Home Music Music on Film & TV Party’s Moving On, The

Party’s Moving On, The

1 9 7 0 (UK)
10 x 12½ minute episodes

Starting out in only the London region of ITV and first broadcast between 11.45 pm and midnight on Friday 10 July 1970, The Party’s Moving On – a rather twee music and monologue show – was recorded live over three separate sessions at the London Weekend Television Studios at Wembley Park.

The core cast included headline act Julie Covington alongside British folk singer, songwriter and guitarist Pete Atkin, and journalist and broadcaster Russell Davies.

Accompanied by Laurie Holloway on piano, Jeff Clyne on bass and Johnny Spooner on drums, Covington would usually begin each show with a song. Atkin usually followed. The pair would then round-off with a duet.

Sandwiched between the music, Russell “Read ’em and weep” Davies (as Covington referred to him) would pop up to impart words of wisdom taken from back issues of Melody Maker.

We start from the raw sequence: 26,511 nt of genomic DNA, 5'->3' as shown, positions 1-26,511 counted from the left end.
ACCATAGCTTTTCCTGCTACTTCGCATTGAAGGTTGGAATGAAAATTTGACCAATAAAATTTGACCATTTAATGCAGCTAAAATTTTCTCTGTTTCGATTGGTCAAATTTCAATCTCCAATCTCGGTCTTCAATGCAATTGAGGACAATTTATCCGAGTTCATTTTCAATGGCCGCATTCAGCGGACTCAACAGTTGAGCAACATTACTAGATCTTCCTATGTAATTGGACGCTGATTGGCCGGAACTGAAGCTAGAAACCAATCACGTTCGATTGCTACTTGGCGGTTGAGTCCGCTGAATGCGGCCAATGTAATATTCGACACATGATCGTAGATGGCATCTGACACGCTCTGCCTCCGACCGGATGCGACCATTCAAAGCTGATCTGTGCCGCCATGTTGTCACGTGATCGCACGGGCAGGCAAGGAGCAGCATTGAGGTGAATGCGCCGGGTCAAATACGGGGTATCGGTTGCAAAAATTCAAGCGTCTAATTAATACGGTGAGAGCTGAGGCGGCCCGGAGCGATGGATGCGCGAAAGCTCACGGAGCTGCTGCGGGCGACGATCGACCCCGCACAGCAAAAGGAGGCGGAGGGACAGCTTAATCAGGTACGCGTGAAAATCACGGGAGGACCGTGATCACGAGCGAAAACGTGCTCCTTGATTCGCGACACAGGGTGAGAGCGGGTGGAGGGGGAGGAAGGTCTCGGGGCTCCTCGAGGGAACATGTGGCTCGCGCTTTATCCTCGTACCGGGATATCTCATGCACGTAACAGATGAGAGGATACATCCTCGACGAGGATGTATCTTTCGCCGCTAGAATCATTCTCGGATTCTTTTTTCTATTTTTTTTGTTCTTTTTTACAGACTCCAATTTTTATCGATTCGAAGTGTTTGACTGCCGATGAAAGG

Classed as ‘Light Entertainment’ by LWT, the station produced 10 episodes. In an attempt to boost viewing figures, the 12-and-a-half minute show was switched to Sundays on 23 August 1970 but the rescheduling failed to attract a bigger audience. Two weeks later, on 6 September 1970, the show was cancelled and the party was over.

All but one of the tapes were erased or used for something else. The only surviving episode – episode two (although actually the seventh to have been recorded) – aired on Friday 17 July (but had been recorded in front of a studio audience on 15 April).

Within days of its cancellation, Covington, Atkin and Davies teamed up again for another late-night LWT production, the six-part revue-style vehicle What Are You Doing After The Show?

Covington went on to greater things: a 1976 #1 with the Evita musical song, Don’t Cry For Me Argentina and a starring role in the ground-breaking music-based drama series, Rock Follies.

Julie Covington
Pete Atkin
Russell Davies
Laurie Holloway
Jeff Clyne
Johnny Spooner